The surgical procedure was performed as follows: After the gastrocolic ligament was dissected with an ultrasound knife, the posterior gastric wall was sutured to the round ligament of the liver with 4-0 prolene in order to expose the pancreas. Then, the gastrocolic ligament and splenocolic ligament were dissected to move the splenic flexure of the colon away from the surgical field. A hard tumor was seen at the tail of the pancreas, with a diameter of 2 cm, purplish color, and a clear margin (Fig. 3A). Laparoscopic ultrasonography showed main pancreatic duct involvement, and no other pancreatic lesion was found. The spleen vein was seen embedded with the pancreatic parenchyma; both the surgeon and assistant separated them carefully, patiently, and gently. Then, the pancreatic capsule was dissected along the lower edge of the pancreas with a hook knife, and the splenic vessels were separated and divided from the pancreatic cyst to avoid bleeding caused by adherence (Fig. 3B). After complete isolation of the tail of the pancreas from the spleen, the ECHELON endoscopic linear stapler (EC 60A, Johnson & Johnson, OH, USA) was used to transect 1 cm proximal to the tumor (Fig. 3C). The antecedent 4-0 prolene in the posterior gastric wall was cut, and a suction drain was placed through the lesser sac to the transected pancreas. Fast–frozen pathology indicated a neuroendocrine pancreatic tumor, or insulinoma, considering the clinical symptoms. The total operating time was 155 min, in which the pneumoperitoneum time was 120 min with an estimated blood loss of 10 ml.
Fig. 3

Operative images during robot-assisted spleen-preserving laparoscopic distal pancreatectomy. A The tumor was seen at the tail of the pancreas. B Clamping the nutrient vessel from the spleen vein. a nutrient vessel; b spleen vein. C EC60 (3.5 mm), the structure of the pancreas body and tail remained the same, but the body and tail of the pancreas lost their normal shape, and the tumor was a local bulge-like shape, with hyperemia on surface

The urinary catheter was removed on day 1. The gastrointestinal decompression was successfully removed on day 3. The drain was clean and removed on day 7 (Fig. 4). The patient was given solid food on day 7 and discharged to home on day 8 after abdominal MRI showed no abnormalities. Her FBG was kept above 3.4 mmol/L pre-operatively, 12 mmol/L after removal of the tumor, and 9 mmol/L after the surgery.
Fig. 4

Wound condition on day 7

The post-operative pathology results indicated a neuroendocrine tumor in the pancreas tail, 2 × 2 × 1.2 cm, mitosis count 3/10 HPF, IHC: Ki-67 (+10%), CgA (+), Syn (3+), SSTR2 (−), CK (+), CD56 (+), SSTR3 (+), SSTR1 (+), β-catenin (+), CD117 (-), and Grade 2, with local nerve involvement.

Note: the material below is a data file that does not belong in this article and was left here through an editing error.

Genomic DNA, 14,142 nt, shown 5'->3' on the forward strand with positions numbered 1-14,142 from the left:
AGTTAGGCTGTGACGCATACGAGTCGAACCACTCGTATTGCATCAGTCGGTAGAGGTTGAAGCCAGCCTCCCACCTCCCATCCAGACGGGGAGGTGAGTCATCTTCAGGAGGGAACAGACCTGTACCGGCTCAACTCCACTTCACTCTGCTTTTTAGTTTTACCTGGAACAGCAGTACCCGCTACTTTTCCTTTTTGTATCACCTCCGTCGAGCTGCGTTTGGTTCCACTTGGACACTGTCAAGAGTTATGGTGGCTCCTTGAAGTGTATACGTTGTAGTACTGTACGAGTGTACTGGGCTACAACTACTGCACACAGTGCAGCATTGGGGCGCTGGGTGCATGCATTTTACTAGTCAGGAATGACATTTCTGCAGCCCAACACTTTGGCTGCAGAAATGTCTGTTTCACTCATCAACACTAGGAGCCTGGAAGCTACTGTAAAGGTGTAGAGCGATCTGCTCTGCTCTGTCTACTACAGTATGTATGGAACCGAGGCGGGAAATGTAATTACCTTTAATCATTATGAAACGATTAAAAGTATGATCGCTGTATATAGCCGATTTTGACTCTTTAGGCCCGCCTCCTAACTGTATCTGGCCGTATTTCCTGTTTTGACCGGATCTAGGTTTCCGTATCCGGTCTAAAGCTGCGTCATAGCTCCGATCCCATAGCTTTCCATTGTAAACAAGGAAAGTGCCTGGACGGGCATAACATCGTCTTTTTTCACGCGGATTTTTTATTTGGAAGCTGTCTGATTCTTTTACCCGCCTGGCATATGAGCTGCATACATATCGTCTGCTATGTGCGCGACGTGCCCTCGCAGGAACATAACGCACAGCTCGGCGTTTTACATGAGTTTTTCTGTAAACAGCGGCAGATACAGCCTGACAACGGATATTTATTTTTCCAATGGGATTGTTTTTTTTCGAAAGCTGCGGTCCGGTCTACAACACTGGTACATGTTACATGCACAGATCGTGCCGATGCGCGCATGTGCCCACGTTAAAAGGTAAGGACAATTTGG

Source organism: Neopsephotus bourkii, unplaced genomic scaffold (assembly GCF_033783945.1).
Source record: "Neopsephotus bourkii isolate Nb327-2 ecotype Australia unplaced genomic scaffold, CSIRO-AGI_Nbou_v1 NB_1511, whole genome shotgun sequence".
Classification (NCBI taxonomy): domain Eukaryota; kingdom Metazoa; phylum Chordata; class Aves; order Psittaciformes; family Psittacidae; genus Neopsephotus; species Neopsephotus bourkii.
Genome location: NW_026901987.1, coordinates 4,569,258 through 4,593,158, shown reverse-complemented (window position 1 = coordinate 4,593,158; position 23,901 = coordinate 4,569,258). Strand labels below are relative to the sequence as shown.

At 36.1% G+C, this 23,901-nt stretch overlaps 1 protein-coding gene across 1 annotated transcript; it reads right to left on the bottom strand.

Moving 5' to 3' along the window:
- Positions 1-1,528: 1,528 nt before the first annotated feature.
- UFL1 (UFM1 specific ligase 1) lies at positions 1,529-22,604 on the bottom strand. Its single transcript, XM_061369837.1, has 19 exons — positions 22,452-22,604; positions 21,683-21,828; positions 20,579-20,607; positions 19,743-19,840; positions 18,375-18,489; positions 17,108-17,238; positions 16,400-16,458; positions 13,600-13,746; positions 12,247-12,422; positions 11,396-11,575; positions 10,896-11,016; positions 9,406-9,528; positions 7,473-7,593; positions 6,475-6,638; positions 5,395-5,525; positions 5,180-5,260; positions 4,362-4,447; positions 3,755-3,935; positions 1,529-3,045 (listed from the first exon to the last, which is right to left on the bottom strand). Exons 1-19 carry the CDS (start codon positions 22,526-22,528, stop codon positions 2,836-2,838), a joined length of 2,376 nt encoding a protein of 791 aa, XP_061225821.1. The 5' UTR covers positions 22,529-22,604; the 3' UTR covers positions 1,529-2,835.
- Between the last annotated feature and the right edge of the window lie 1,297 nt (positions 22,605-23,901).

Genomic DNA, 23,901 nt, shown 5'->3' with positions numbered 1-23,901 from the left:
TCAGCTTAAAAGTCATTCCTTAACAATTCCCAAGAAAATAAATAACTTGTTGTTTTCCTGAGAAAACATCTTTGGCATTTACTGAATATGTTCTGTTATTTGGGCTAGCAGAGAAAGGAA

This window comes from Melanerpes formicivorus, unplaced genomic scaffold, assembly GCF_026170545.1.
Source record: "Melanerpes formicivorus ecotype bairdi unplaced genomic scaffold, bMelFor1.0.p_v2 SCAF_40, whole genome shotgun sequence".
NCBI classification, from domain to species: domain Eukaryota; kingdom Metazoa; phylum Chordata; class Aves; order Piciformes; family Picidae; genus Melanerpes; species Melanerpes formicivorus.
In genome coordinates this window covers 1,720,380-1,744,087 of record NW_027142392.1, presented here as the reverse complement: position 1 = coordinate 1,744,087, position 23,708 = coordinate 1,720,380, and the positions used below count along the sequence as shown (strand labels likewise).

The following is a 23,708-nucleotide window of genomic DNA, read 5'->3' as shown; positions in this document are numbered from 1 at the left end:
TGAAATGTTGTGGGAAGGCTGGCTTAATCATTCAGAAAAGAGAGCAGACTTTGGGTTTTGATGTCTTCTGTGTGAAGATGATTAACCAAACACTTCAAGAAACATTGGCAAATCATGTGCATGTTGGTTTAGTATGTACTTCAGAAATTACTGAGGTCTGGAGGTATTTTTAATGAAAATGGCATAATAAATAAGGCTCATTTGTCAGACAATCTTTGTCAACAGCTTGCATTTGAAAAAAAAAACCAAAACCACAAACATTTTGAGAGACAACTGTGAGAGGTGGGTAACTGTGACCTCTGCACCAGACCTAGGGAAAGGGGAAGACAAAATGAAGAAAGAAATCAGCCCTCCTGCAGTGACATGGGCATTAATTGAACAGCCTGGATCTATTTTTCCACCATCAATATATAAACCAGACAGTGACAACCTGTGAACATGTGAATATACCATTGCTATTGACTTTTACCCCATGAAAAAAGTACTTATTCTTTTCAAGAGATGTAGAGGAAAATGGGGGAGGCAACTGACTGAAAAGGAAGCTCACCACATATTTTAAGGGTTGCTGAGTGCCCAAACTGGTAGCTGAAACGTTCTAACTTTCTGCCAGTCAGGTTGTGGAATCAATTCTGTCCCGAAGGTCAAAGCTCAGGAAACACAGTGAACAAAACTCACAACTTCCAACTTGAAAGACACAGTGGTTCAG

Discussion and conclusions

Pancreatic insulinoma is an uncommon neuroendocrine tumor with an estimated incidence of 4 per 1,000,000 people worldwide [2]. Most insulinomas are benign and are seen only in children older than 4 years. The classic clinical symptoms are known as “whipple’s triad,” which often begin with psychiatric symptoms. In this case, the insulin/glucose ratio was 4.46 when the patient was experiencing hypoglycemia. Ultrasonography of the thyroid gland and adrenal gland cleared multiple endocrine neoplasia type 1 (MEN1).

Most pediatric insulinomas are curable by surgical removal of the lesion [3]. Most insulinomas are benign, and local resection is achievable. When the tumor is located in the pancreatic surface and encapsulated completely, local enucleation is feasible. Distal pancreatic resection is suitable for the pancreatic body and tail, especially when the tumor is large in size or near the main pancreatic duct. In addition, pancreatoduodenectomy is needed when a lesion is located in the head of the pancreas.

Distal pancreatectomy includes pancreatosplenectomy, spleen-preserving distal pancreatectomy, and vessels-sparing spleen-preserving distal pancreatectomy. The vessels-sparing spleen-preserving distal pancreatectomy can fully retain the physiological structure and function of the spleen to prevent postoperative thrombocytosis, thrombosis, pneumonia diplococcus infection, spleen infarction, spleen abscess, gastric varices, and other complications. It is applicable to benign, small, or well-differentiated tumors on the pancreas tail. However, the pancreas is adjacent to many important organs and vessels, and thus, the practice of this surgery is difficult and high risk.